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One of those young Americans was John Bradley, a Navy corpsman who a few days before had braved enemy mortar and machine-gun fire to administer first aid to a wounded Marine and then drag him to safety. For this act of heroism Bradley would receive the Navy Cross, an award second only to the Medal of Honor.
Bradley, who died in 1994, never mentioned his feat to his family. Only after his death did Bradley's son James begin to piece together the facts of his father's heroism, which was but one of countless acts of sacrifice made by the young men who fought at Iwo Jima. Flags of Our Fathers recounts the sometimes tragic life stories of the six men who raised the flag that February day--one an Arizona Indian who would die following an alcohol-soaked brawl, another a Kentucky hillbilly, still another a Pennsylvania steel-mill worker--and who became reluctant heroes in the bargain. A strongly felt and well-written entry in a spate of recent books on World War II, Flags gives a you-are-there depiction of that conflict's horrible arenas--and a moving homage to the men whom fate brought there. --Gregory McNamee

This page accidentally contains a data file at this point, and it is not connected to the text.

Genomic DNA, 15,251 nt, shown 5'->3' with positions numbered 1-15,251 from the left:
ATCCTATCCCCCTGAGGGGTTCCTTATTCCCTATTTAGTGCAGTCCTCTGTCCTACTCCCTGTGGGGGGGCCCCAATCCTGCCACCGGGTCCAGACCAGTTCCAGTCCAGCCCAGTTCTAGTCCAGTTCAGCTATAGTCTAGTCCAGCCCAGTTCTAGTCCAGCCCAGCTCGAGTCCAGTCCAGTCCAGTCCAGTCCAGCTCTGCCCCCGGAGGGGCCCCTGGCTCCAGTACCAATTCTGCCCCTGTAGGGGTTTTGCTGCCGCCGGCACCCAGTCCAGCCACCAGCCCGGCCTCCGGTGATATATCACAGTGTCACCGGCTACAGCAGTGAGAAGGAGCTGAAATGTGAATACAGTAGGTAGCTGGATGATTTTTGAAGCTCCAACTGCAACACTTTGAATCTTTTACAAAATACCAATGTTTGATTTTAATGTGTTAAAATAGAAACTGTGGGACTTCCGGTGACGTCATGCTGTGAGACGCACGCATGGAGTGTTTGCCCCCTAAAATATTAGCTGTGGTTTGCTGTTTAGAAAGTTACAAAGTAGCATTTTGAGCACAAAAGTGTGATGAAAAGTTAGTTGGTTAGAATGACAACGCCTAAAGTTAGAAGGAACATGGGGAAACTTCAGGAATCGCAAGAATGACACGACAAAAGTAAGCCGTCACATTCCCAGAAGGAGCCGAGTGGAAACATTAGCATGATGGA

If you think you know about the battle for Iwo Jima , the flag raising ,and the Marine Corps Memorial my bet is you will be pleased with the clarity and detail the explains all... Read morePublished 20 hours ago by Michael W. Hagan
I truly feel it is a book in a class by itself. It is like reading about a family member who served his country. Read morePublished 4 days ago by Theres alexander
Brings the lives of the Hero's depicted in the Iwo Jima Monument and Flag Raising to live.
Told by a Son with great respect and knowledge as well as Humility
Helps... Read more
Reminds us of the sacrifices, and the courage made in the name of freedom. Inspiring.Published 24 days ago by Kimberlee Begin
Great book with a compelling story line. It is a must read for any WW2 enthusiast.Published 26 days ago by Dave Bruns
Bradley shows the horrors of the battle of Iwo Jima. The reader sees up close and personal what a hideous battle it was. Read morePublished 29 days ago by Carolyn E. Terry